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What It's Like When Rare Disease Causes Bullying

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In honor of Rare Disease Day on February 28th, I’d like to introduce you to one of the great loves of my life, my nephew Hunter, or as I affectionately call him, Shrimp.

Both Hunter and my sister Amy have a very rare genetic condition called blepharophimosis, ptosis, and epicanthus inversus syndrome (BPES). In fact, it is so rare, that statistics for the disease do not exist, according to the NIH. BPES is caused by a deletion of the FOXL2 gene, and causes narrowing of the eye opening (blepharophimosis), droopy eyelids (ptosis), and an upward fold of the skin of the lower eyelid near the inner corner of the eye (epicanthus inversus).

There are two types of BPES. Type 1 causes the atypical facial features associated with this condition, both the eye features mentioned above, an increased distance between the inner corners of the eyes (telecanthus), and a pretty nonexistent upper bridge of the nose, along with low-set ears, tear duct anomalies, and premature ovarian failure. Type 2 includes atypical facial features, but premature ovarian failure is absent. Both types can be associated with learning disorders and cognitive delays. Both Amy and Shrimp have undergone surgeries to try to correct the narrow eye openings to the best of medical science’s abilities, in order to widen their field of vision and increase their chances to live their best life.

Now that you know what BPES is, let’s talk about our experiences with it as a family. My sister is a proband, (the first person in our lineage to have the gene deletion, that we can find), and was relentlessly bullied and excluded all through her school years, solely because her eyes looked different. She was the only person in our modestly sized city with the condition. As I am seven years older than my sister, I did my best to protect her while we were at school together.

Unfortunately, when I graduated into high school, I could no longer protect her from the relentless bullying by her peers, all for the “crime” of looking different. This took place in the early 1990’s, when anti-bullying initiatives did not exist. This caused her to become hardened against others, she walked into any and every situation fully expecting ridicule. It took her many years and a lot of work to break down the wall she had isolated herself behind. To this day, she still struggles with debilitating self-esteem issues, and still must endure the stares and comments of the ignorant.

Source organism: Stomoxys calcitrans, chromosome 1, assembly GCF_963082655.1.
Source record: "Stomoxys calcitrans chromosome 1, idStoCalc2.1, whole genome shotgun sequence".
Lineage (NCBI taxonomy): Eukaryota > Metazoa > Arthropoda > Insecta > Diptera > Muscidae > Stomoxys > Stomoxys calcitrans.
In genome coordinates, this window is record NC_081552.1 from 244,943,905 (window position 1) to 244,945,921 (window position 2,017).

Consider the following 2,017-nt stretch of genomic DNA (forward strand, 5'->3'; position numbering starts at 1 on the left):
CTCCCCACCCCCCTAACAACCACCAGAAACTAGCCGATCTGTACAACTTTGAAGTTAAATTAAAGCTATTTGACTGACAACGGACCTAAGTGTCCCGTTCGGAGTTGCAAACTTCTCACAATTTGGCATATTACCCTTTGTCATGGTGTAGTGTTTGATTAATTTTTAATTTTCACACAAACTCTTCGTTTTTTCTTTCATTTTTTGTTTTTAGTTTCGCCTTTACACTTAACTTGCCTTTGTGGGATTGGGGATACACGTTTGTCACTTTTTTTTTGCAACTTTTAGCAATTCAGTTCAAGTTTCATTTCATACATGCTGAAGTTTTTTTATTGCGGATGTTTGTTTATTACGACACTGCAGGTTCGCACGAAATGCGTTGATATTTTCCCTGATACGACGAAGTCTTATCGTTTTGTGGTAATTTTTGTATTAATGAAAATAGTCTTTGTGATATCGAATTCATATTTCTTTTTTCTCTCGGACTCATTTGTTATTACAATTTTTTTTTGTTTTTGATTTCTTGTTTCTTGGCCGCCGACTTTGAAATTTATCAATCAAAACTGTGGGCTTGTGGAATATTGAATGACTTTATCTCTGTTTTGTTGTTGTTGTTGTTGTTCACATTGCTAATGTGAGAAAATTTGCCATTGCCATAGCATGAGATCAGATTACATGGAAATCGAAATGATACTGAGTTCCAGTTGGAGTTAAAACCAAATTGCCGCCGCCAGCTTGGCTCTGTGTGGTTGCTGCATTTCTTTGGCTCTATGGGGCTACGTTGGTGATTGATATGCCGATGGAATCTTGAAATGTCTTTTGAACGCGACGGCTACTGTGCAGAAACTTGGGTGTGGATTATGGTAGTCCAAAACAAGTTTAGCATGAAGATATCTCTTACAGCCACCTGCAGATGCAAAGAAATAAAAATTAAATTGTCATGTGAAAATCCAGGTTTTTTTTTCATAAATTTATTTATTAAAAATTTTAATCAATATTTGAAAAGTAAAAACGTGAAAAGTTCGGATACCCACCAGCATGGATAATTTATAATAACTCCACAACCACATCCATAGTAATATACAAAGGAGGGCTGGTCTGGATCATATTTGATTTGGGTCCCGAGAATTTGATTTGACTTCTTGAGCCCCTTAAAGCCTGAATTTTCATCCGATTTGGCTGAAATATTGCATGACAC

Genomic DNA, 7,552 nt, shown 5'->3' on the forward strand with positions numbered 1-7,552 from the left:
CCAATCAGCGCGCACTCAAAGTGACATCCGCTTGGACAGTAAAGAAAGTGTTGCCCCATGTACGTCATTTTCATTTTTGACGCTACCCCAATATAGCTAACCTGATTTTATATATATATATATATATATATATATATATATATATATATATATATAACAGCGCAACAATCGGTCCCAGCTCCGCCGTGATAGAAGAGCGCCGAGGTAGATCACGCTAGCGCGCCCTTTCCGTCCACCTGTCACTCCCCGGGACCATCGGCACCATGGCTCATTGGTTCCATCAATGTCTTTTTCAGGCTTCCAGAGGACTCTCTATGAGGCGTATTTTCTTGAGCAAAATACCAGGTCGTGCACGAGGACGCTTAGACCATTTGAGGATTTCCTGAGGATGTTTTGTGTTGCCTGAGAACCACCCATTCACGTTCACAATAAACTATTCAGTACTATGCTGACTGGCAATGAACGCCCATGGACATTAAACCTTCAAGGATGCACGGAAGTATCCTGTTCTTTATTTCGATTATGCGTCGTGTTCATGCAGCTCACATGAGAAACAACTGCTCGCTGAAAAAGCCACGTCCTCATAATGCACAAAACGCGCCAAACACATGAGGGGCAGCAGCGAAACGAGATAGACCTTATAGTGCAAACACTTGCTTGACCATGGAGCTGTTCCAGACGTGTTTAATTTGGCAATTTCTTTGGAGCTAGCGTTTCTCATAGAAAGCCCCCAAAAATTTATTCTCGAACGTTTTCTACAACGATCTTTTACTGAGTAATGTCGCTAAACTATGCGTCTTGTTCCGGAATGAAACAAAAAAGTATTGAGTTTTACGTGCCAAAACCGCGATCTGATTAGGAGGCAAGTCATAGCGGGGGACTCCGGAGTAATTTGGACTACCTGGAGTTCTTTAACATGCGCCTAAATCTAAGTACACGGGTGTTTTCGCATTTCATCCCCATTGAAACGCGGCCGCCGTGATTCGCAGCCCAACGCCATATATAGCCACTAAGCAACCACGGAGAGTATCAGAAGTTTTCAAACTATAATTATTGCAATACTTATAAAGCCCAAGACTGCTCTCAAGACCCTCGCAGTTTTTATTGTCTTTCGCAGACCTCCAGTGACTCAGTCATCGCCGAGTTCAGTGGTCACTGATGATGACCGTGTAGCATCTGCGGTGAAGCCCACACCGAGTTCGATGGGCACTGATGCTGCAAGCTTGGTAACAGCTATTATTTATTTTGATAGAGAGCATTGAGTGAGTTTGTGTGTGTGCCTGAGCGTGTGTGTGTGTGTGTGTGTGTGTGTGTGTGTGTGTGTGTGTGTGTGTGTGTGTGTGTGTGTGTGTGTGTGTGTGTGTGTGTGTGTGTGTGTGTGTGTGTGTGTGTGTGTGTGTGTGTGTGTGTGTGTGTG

Despite all of this, what is my beautiful baby sister doing today? She is in college to become a personal support worker, so she can help those who may not be able to help themselves. She is a mother, and the best sister I could ever ask for. She is the first one to offer me assistance when I am in a tremendous amount of pain, and the one to assure me she’ll help care for me when my mobility is gone due to hypermobile Ehlers-Danlos syndrome.

Shrimp is 2 years old. He has no concept yet that he looks different. We, however, acutely feel that difference when he is out in public. There are people who stare and make comments. Heartbreakingly, some of the most horrible comments come from grown adults. I can’t count the number of people who recoiled from his stroller when he was an infant. I can’t count the times I’ve heard the word “freak” muttered under a passerby’s breath. People only seem to notice his eyes first.

Yet, Shrimp is so much more than BPES. He is incredibly handsome, and has a smile as wide as the moon. He has an infectious belly laugh and a love of books. He has an obsession with Thomas the Tank Engine and Paw Patrol, and an unbridled love of Stitch. He is always on the move and can charm the pants off of just about anyone. He loves little more than playing with his Uncle Mac — whose devotion is wholeheartedly returned in kind, and can run around with “TeeTee” for hours. OK, he runs, I hobble. I’ve even chased that him with a subluxed hip. The joy I get out of playing with him inspires me to push through the pain. Yes, I’ll pay for it later, and it will further affect my joints, but that is a price that I’d pay a thousand times over, just to see his face light up, and hear that laugh. He doesn’t care that TeeTee is sick. He doesn’t give a thought to the fact that I am rapidly becoming disabled. He doesn’t see me, his chronically ill aunt, as “less.” He sees me the same way I see him — as someone he loves — pure and simple. He is such an amazing little boy who brings immeasurable joy to each and every one of us. Everyone could have a taste of that joy, if they were able to look past his facial features, and just enjoy the beautiful, innocent soul within.

What do I want for Hunter? Everything. My little Shrimp deserves all the joy that he can wring out of life, but there is one thing that I want most of all. I want him to live in a world where he never needs to know that he looks different. I want him to live in a society where all people are recognized as beautiful and unique. I want him to never, ever, have to feel the pain and isolation my sister felt.

I know that there will always be cruel people out there, people who are cruel enough to make negative comments to a child. Still, I am certain, by taking the lessons we’ve learned through my sister’s experiences, and teaching Shrimp to disregard the haters, that he will overcome any obstacles and shine. A beautiful soul always does, one way or another.

The author and her nephew

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Originally published: February 19, 2018
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